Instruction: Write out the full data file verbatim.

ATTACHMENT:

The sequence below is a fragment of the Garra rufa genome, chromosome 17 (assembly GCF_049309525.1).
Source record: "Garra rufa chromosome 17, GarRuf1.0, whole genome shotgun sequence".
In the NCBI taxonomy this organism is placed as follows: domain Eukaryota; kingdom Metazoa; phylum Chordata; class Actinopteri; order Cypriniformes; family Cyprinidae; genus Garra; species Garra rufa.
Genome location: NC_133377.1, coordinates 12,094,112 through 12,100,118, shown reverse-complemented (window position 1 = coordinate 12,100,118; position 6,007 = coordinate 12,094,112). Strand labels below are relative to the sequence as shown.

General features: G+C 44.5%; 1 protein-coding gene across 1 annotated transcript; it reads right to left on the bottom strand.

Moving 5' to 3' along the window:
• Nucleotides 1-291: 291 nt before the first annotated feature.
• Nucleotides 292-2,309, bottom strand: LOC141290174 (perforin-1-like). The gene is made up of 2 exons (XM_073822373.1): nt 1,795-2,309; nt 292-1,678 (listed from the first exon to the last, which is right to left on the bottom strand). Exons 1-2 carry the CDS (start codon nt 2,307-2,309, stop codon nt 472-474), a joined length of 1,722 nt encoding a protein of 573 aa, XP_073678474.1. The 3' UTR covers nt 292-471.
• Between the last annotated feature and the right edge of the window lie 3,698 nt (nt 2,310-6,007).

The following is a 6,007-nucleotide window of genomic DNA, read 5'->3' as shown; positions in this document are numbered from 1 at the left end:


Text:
The sequence below is a fragment of the Garra rufa genome, chromosome 17 (assembly GCF_049309525.1).
Source record: "Garra rufa chromosome 17, GarRuf1.0, whole genome shotgun sequence".
In the NCBI taxonomy this organism is placed as follows: domain Eukaryota; kingdom Metazoa; phylum Chordata; class Actinopteri; order Cypriniformes; family Cyprinidae; genus Garra; species Garra rufa.
Genome location: NC_133377.1, coordinates 12,094,112 through 12,100,118, shown reverse-complemented (window position 1 = coordinate 12,100,118; position 6,007 = coordinate 12,094,112). Strand labels below are relative to the sequence as shown.

General features: G+C 44.5%; 1 protein-coding gene across 1 annotated transcript; it reads right to left on the bottom strand.

Moving 5' to 3' along the window:
• Nucleotides 1-291: 291 nt before the first annotated feature.
• Nucleotides 292-2,309, bottom strand: LOC141290174 (perforin-1-like). The gene is made up of 2 exons (XM_073822373.1): nt 1,795-2,309; nt 292-1,678 (listed from the first exon to the last, which is right to left on the bottom strand). Exons 1-2 carry the CDS (start codon nt 2,307-2,309, stop codon nt 472-474), a joined length of 1,722 nt encoding a protein of 573 aa, XP_073678474.1. The 3' UTR covers nt 292-471.
• Between the last annotated feature and the right edge of the window lie 3,698 nt (nt 2,310-6,007).

The following is a 6,007-nucleotide window of genomic DNA, read 5'->3' as shown; positions in this document are numbered from 1 at the left end: